|December 6 & 7 (6), 2007||HOME|
Like all the other parts that rub together when the engine runs, the valve rocker arms get a liberal coating of lubricant before installation. That's 3 places; the bushing that rides on the rocker shaft, the valve (flat) end and the pushrod end.
As an added precaution, we lubricate the valve stems (including the exhaust valve cap) and the pushrod ends.
This small cap (that I was referring to above) goes over the end of the exhaust valve. I don't fully understand its function, but I know it provides a little better heat transfer.
The rockers slip into place, almost. Note that these rockers don't have adjustment screws and lock nuts since the lifters are hydraulic.
It does take some push to get the rockers in place so the rods can be pushed into place.
Once the rockers are installed, a quick check confirms that the there is between .028" and .080" clearance.
When all the rockers arms are installed and checked for clearance, the valve cover gaskets can get a little sealant.
The gaskets are set in the valve covers.
The valve cover go on and the screws are installed and tightened and the cylinders are pretty much closed up.
Part of the baffling the comes with the engine requires that a long clip (pictured) span the cylinders. It is hold the baffle in place via a spring that must be stretched between the cylinders where you can't begin to get your fingers or any reasonably effective tool. A piece of wire is hooked over the end of the spring so that it can be stretched by hand. That's a hand that definitely requires a glove.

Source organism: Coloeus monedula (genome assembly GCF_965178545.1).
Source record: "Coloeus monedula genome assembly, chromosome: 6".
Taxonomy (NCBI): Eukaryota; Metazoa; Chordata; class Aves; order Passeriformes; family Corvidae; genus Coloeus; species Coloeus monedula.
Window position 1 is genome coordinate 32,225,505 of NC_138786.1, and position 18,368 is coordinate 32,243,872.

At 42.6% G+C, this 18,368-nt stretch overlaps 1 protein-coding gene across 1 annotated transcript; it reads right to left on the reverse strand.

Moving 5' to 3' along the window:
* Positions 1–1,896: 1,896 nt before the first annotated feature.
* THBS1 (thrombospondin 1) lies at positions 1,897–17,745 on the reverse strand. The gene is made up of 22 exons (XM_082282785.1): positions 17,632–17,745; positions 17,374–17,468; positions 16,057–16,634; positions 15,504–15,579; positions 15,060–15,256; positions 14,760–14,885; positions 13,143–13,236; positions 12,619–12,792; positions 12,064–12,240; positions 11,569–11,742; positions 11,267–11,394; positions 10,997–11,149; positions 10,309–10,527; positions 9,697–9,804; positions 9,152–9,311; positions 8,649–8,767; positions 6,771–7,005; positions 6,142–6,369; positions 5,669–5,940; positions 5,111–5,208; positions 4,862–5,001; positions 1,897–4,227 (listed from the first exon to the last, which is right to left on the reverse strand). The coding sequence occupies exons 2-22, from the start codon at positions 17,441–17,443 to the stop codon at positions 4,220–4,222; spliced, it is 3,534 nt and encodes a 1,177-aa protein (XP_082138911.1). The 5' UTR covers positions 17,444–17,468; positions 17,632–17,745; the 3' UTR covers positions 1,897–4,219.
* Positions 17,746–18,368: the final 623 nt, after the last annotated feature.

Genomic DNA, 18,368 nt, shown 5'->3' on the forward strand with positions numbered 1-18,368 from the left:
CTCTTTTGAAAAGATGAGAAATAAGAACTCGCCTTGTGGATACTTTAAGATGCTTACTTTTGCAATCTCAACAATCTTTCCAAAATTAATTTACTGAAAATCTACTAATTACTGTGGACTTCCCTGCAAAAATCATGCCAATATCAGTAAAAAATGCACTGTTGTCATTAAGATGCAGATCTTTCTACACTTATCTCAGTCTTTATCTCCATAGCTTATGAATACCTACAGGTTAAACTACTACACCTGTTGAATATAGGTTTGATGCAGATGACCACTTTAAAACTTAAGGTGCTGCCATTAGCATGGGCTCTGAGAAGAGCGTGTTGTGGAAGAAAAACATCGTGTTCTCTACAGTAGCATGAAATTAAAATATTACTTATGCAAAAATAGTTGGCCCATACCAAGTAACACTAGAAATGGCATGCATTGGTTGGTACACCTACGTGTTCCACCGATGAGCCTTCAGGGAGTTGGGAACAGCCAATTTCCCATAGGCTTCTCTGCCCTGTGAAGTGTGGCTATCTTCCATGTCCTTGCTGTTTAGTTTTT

The opposite side of the clip (and held in place by the spring that is not visible) is the baffle. It's fairly neat a clean looking compared to the baffling I am accustomed to. It purpose is, of course, to force the airflow out through the fins of the cylinders on either side.
The accessory cover goes on next.
The accessory cover has a clean flat fit and lots of bolts.
We first run the bolts down with a lightweight electric screwdriver with a socket adapter. It really speeds things up in the whole assembly process. I have since bought 2 of them.
Inside the accessory cover are all those timing gears we installed earlier. The camera sees them better than the naked eye.
Careful inspection of the fit between the gears and the accessory cover is necessary only as a precaution. There was plenty of clearance on my engine and, I am told, this is never a problem. Nonetheless, it only takes a moment to check it out and, don't we do a lot of that when we fly airplanes? We only have one chance to check on these little internal parts and we do want them to be right.
The pre-bent oil return lines are easy to install.
It's really a pleasure to have something already bent to fit and they did fit perfectly. I'm tired of bending (and re-bending) my own tubing.
These oil return lines take the cylinder head oil back to the sump. And, NO! I am not standing on the ceiling!
This is just a final shot of the bottom of the engine where the oil sump attaches.